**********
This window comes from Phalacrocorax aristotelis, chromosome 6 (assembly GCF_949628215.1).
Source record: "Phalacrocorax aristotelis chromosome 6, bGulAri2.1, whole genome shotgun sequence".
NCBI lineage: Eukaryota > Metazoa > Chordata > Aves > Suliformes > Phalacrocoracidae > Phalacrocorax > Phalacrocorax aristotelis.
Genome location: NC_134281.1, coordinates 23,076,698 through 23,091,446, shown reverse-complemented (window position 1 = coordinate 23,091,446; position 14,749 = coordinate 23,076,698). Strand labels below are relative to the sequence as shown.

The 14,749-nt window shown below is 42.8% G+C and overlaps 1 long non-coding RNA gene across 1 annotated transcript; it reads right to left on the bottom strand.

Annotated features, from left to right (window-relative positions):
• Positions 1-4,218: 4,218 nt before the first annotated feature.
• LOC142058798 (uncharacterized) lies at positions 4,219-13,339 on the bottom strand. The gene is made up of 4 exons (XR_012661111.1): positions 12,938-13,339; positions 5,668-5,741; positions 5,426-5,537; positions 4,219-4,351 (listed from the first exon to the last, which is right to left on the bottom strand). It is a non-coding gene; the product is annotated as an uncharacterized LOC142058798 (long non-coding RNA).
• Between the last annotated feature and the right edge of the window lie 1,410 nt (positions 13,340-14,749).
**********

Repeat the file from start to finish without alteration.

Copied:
This window comes from Phalacrocorax aristotelis, chromosome 6 (assembly GCF_949628215.1).
Source record: "Phalacrocorax aristotelis chromosome 6, bGulAri2.1, whole genome shotgun sequence".
NCBI lineage: Eukaryota > Metazoa > Chordata > Aves > Suliformes > Phalacrocoracidae > Phalacrocorax > Phalacrocorax aristotelis.
Genome location: NC_134281.1, coordinates 23,076,698 through 23,091,446, shown reverse-complemented (window position 1 = coordinate 23,091,446; position 14,749 = coordinate 23,076,698). Strand labels below are relative to the sequence as shown.

The 14,749-nt window shown below is 42.8% G+C and overlaps 1 long non-coding RNA gene across 1 annotated transcript; it reads right to left on the bottom strand.

Annotated features, from left to right (window-relative positions):
• Positions 1-4,218: 4,218 nt before the first annotated feature.
• LOC142058798 (uncharacterized) lies at positions 4,219-13,339 on the bottom strand. The gene is made up of 4 exons (XR_012661111.1): positions 12,938-13,339; positions 5,668-5,741; positions 5,426-5,537; positions 4,219-4,351 (listed from the first exon to the last, which is right to left on the bottom strand). It is a non-coding gene; the product is annotated as an uncharacterized LOC142058798 (long non-coding RNA).
• Between the last annotated feature and the right edge of the window lie 1,410 nt (positions 13,340-14,749).